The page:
Furbearer Trapping

Hunting Regulations Icon Ohio Hunting



All first-time trappers, except apprentice license buyers, must successfully complete a hunter and a trapper education course offered through the ODNR Division of Wildlife before purchasing a hunting license and fur taker permit to trap furbearers.

how to measure jaw spread


Except for river otters, there are no restrictions on bag limits.

All traps and snares must be checked and all animals removed once every calendar day.

All foothold or foot-encapsulating traps set on land must have at least two swiveling points.

Foothold traps set on land must be covered.

Foothold traps that are submerged may not have an inside jaw spread greater than 8-1/4 inches.

Deadfalls are illegal.

Foothold traps set on land shall not have an inside jaw spread greater than 5-3/8 inches, except foothold traps greater than 5-3/8 inches but 6 inches or less may be utilized provided they have a minimum of three swiveling points and the gripping surface is 5/16 inch or greater.

Except for cage traps, no traps or snares may be set within 150 feet of another person’s occupied residence without advising the resident.

Body-gripping traps set on land, or in a tile, den, or burrow on land shall not have an inside diameter jaw spread greater than 5 inches in diameter.

Body-gripping traps with an inside diameter jaw spread greater than 5 inches, but less than or equal to 7 inches must be set in a natural body of water.

Body-gripping traps with an inside jaw spread greater than 7 inches must be completely submerged and may only be utilized during the beaver or river otter season.

All furbearers shall be killed immediately and reduced to the person’s possession, or released immediately at the capture site.

No person shall disturb a legally set trap or snare or remove a furbearing animal from a trap or snare of another person without permission.

All flesh baits must be totally covered.

Traps with teeth in the gripping surface are prohibited.


No more than three river otters may be taken by any trapper in Zone C, and no more than one river otter may be taken by any trapper from Zone B. The total season bag limit is three.


on public hunting areas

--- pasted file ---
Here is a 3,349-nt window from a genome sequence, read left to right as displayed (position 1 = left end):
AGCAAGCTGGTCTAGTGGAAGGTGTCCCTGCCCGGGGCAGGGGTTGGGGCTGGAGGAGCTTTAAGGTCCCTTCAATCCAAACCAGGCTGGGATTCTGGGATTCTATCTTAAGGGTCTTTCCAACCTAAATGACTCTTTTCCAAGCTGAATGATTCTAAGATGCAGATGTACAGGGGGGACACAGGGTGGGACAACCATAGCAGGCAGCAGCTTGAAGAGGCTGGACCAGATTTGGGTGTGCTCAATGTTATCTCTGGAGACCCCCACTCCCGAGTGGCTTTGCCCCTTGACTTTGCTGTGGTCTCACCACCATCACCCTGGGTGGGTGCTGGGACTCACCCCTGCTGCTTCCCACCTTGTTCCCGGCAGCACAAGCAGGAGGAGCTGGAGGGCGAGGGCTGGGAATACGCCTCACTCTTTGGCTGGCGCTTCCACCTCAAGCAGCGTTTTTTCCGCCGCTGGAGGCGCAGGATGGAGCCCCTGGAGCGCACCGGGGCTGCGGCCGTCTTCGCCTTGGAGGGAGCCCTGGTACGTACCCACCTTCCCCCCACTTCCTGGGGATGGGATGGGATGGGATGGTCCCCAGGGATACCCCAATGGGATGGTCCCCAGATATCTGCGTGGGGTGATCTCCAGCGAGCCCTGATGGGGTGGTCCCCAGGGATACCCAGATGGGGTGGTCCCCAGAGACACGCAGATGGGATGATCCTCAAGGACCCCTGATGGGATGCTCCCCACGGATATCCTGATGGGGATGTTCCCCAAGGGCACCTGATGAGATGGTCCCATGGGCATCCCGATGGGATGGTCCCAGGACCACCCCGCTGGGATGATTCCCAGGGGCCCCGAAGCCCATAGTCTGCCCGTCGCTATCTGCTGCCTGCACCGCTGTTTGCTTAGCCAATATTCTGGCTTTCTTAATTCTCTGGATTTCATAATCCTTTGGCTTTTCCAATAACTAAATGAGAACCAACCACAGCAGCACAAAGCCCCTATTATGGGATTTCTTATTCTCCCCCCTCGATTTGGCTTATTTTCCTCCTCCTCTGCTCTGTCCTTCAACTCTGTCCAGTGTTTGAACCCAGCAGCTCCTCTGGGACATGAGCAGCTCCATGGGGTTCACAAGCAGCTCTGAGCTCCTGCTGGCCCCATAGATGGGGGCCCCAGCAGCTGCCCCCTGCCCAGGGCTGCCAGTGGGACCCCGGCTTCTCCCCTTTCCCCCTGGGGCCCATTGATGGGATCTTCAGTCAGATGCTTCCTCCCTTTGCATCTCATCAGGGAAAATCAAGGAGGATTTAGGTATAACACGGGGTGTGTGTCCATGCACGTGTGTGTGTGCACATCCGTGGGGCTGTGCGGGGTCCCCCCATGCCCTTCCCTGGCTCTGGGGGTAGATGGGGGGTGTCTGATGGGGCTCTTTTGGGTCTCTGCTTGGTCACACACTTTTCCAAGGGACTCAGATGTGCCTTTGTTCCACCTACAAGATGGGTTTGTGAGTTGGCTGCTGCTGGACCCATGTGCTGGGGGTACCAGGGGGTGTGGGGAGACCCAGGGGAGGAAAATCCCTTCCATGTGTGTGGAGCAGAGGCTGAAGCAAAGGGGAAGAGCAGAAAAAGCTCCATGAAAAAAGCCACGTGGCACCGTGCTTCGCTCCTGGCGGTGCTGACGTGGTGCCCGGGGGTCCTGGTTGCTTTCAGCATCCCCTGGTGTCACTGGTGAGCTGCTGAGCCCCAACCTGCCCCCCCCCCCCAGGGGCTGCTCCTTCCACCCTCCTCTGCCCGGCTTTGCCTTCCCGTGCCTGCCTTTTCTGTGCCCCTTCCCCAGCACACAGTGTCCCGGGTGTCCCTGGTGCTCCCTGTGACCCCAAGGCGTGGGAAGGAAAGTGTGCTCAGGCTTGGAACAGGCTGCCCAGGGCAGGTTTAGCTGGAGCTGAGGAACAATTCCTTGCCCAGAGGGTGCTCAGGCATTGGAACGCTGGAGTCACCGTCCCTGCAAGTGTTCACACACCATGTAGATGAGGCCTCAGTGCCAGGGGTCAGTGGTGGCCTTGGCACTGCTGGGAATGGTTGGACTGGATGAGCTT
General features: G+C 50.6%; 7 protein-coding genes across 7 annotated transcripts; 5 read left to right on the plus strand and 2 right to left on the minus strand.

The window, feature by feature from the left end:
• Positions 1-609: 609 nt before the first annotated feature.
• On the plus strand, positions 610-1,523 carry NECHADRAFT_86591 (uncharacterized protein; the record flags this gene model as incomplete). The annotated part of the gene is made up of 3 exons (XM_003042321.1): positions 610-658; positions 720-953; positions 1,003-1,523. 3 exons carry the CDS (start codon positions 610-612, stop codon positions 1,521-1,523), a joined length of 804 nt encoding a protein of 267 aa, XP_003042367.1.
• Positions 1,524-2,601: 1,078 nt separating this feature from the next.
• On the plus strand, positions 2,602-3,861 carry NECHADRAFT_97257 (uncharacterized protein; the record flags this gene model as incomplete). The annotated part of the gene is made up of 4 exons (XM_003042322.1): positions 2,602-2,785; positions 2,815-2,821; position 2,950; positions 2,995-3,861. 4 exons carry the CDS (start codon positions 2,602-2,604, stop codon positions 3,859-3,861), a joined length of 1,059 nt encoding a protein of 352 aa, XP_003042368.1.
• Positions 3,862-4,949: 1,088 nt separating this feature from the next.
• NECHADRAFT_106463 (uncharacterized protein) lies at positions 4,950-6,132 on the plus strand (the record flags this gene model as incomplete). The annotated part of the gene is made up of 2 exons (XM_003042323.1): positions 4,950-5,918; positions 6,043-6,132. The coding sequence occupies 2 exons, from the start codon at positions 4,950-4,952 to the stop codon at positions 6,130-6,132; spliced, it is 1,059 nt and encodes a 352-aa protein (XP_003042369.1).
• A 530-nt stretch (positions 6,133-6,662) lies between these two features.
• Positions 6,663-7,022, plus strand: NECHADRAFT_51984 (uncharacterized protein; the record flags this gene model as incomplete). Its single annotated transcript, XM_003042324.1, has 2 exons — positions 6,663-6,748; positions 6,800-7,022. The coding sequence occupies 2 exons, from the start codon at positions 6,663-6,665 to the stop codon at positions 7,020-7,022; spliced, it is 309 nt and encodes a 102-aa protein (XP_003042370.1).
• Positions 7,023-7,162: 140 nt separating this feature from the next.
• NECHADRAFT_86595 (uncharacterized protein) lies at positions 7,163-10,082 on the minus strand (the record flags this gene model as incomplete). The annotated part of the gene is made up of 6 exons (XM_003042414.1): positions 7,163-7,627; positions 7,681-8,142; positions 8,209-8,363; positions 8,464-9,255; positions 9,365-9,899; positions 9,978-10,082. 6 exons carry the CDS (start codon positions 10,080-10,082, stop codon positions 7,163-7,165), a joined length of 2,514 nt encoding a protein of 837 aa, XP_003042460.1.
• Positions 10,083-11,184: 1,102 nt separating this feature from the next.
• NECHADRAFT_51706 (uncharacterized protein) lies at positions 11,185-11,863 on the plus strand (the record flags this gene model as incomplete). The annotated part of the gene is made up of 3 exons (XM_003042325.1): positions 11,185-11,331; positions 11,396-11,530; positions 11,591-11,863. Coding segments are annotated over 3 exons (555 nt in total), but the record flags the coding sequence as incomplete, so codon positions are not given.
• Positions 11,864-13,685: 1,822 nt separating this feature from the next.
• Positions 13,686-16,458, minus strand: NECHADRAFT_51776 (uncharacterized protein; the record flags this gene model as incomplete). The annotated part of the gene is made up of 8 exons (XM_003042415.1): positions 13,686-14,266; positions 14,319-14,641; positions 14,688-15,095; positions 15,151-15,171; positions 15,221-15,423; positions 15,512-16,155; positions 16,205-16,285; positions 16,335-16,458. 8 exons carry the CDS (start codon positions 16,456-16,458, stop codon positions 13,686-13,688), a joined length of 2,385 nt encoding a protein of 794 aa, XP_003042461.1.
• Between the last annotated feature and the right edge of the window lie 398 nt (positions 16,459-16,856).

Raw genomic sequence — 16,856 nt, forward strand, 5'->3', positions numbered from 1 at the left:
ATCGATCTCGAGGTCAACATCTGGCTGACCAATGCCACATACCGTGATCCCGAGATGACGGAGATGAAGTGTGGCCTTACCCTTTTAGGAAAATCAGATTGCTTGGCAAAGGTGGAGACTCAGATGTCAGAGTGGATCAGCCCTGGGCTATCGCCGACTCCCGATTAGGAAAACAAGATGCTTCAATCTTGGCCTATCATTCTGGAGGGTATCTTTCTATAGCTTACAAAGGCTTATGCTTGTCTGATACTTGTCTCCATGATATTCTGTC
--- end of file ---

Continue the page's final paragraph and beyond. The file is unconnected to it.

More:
Beaver and river otter trapping is prohibited on state managed areas, including state wildlife areas, state parks, and state forests without a special beaver and/or river otter trapping permit from the ODNR Division of Wildlife.

The ODNR Division of Wildlife allows controlled trapping of beaver and river otter on some managed areas. Beaver and river otter trapping permits on managed areas will be issued via an in-person lottery at noon on Oct. 14, 2017 (the second Saturday in October) at each wildlife district office. Visit wildohio.gov or call your nearest wildlife district office in early October to see which areas will be available for trapping.

Permits will allow for both river otter and beaver trapping in most areas; however, some permits may be limited to beaver trapping only. Snares may be utilized for beaver or river otter on managed areas, but must have a minimum loop diameter of 10 inches and the bottom of the snare must be covered by at least 1 inch of water at all times.


on AEP lands

Beaver trapping is permitted within American Electric Power’s recreation area, known as ReCreation Land, and Conesville Coal Lands with a special beaver trapping permit and the regular user’s permit. This special beaver trapping permit is issued from the AEP Land Management Office in McConnelsville.


and Tagging Requirements

The pelt of each river otter must be checked in with a wildlife officer or taken to a wildlife area headquarters (8 a.m. to 9 a.m. Monday, Wednesday, or Friday, or by appointment) or district office during business hours (8 a.m. to 5 p.m.) within five business days of capture in order to receive a CITES tag. All state offices are closed on holidays.